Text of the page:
|With the wife and kids away for the past couple of weeks, I had the opportunity to catch up on some casual reading. You know the sort: books bought over the years, but only ever half-read; books bought and not read at all; books bought, then promptly forgotten altogether. Anyway, here was my big chance.
Needless to say, it was a chance I more or less squandered. I did, however, pick up and actually finish Nick Hornbys Polysyllabic Spree (2004), a collection of essays on among other things the habit of acquiring more books than its possible to read. The author of such books as High Fidelity and Fever Pitch, Hornby could be relied on (so I thought) for the occasional amusing insight on human folly and failings.
And sure enough, tucked away in his brief review of Bob Woodwards Bush at War (2002), I came across a story from the night of 9/11 that I hadnt heard before. Apparently, just after 11 oclock that night, President George W. Bush was woken up by secret service agents whod received a report that the White House itself might be under attack. "Woken up!" exclaims Hornby in amazement. "He didnt work late that night? See, if that had been me, I would have been up until about six, drinking and smoking and watching TV."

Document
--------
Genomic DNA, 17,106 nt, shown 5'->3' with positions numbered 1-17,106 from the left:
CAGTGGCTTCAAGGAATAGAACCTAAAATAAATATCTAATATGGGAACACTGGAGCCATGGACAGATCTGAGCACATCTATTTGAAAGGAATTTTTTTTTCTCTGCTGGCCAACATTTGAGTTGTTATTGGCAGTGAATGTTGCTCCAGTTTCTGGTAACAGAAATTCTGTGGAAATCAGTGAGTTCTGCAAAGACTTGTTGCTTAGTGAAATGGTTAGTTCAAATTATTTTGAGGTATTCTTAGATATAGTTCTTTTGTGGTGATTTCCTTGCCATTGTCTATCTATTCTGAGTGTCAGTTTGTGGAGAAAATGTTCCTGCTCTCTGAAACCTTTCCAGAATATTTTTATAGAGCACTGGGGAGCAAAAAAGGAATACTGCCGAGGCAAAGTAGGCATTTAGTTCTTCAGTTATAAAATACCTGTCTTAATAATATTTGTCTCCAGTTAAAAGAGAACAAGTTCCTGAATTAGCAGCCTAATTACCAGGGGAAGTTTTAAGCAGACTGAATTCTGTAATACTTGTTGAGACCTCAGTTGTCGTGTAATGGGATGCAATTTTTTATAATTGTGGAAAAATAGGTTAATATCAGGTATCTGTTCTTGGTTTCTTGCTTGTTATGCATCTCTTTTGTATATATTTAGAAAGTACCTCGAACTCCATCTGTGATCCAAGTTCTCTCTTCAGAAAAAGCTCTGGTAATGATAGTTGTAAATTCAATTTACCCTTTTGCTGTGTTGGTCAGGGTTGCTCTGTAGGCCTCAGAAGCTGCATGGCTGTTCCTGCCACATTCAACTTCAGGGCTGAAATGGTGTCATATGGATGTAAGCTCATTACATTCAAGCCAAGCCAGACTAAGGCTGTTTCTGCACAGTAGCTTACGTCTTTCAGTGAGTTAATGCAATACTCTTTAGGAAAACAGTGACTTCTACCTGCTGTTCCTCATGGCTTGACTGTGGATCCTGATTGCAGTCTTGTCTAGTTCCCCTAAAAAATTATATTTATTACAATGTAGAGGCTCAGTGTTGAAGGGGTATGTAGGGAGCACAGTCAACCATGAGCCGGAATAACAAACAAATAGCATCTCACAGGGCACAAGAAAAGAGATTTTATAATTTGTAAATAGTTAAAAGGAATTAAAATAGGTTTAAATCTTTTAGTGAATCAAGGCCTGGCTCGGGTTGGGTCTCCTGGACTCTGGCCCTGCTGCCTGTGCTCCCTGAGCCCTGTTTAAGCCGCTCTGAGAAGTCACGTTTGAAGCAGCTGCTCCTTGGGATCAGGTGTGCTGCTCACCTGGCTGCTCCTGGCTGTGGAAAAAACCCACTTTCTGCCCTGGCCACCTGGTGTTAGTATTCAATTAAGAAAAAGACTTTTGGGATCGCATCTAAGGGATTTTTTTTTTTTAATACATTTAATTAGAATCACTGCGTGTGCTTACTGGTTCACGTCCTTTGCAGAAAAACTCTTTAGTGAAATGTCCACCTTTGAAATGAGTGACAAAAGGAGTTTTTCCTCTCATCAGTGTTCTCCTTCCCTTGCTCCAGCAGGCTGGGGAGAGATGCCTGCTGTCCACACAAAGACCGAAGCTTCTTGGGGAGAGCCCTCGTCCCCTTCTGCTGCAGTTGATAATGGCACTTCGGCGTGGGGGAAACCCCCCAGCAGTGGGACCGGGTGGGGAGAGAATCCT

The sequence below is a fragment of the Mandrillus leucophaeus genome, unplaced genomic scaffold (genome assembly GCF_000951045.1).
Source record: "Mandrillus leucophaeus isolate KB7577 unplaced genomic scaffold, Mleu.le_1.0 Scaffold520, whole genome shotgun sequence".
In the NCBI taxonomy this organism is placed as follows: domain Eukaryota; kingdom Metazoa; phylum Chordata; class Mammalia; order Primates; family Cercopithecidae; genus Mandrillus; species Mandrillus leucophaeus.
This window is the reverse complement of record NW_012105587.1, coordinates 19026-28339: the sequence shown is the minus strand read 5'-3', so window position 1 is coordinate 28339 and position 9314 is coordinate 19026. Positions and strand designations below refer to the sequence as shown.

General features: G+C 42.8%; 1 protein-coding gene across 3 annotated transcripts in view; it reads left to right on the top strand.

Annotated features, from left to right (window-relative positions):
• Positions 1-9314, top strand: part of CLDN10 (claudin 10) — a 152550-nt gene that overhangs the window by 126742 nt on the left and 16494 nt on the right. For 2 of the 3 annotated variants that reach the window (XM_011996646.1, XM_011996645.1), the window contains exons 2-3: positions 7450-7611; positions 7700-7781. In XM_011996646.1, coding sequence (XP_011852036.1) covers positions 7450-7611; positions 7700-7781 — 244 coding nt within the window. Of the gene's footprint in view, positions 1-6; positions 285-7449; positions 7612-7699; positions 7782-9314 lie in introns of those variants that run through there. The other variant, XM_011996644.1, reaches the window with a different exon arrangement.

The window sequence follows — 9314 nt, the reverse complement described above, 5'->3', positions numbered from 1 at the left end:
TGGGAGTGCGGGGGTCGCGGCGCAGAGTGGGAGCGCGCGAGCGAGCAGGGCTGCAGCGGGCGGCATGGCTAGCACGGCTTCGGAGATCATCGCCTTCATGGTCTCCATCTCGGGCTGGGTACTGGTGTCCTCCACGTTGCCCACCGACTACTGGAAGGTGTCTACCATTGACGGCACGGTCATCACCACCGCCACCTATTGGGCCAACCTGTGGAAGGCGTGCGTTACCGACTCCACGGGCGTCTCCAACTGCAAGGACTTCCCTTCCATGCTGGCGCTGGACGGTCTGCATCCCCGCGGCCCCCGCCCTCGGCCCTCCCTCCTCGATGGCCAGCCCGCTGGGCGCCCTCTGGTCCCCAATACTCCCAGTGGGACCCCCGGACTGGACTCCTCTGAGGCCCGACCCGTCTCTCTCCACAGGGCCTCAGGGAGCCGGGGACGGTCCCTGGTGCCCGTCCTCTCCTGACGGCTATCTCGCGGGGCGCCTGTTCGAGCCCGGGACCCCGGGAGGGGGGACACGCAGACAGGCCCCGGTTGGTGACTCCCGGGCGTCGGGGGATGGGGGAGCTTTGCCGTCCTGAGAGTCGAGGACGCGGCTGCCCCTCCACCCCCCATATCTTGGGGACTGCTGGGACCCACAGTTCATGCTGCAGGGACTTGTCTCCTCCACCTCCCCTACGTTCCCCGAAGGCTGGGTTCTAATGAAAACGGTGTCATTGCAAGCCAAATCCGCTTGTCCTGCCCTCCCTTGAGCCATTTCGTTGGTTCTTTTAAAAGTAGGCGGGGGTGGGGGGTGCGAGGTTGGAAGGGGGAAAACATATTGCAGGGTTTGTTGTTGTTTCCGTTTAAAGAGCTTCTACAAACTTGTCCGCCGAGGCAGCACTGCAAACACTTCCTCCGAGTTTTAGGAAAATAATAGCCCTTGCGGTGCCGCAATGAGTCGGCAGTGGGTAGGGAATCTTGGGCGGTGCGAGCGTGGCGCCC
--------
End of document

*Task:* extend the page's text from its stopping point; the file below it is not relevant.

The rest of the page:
Sharing Hornbys incredulity at this picture of a slumbering president, I thought Id better check his source for myself. And sure enough, there on page 36 of Bush at War, Woodward describes the incident in full. But what Hornby hadnt mentioned is that Woodward also tells how, earlier that evening at 9:30, Bush had chaired a gathering of his principal national security advisors to discuss the days events. In other words, assuming that this meeting lasted no more than 30 minutes, Bush still managed on possibly the most momentous day in American history to get undressed, pop into bed and actually fall asleep all within an hour!
Fast forward five years, to the approaching fifth anniversary of 9/11. On the morning after reading Woodwards tale of Bushs narcolepsy, I awoke to the news that a far greater terrorist attack this time involving not four planes but twelve, and possibly more had been uncovered and prevented. We had, the papers blared, narrowly escaped "the Big One."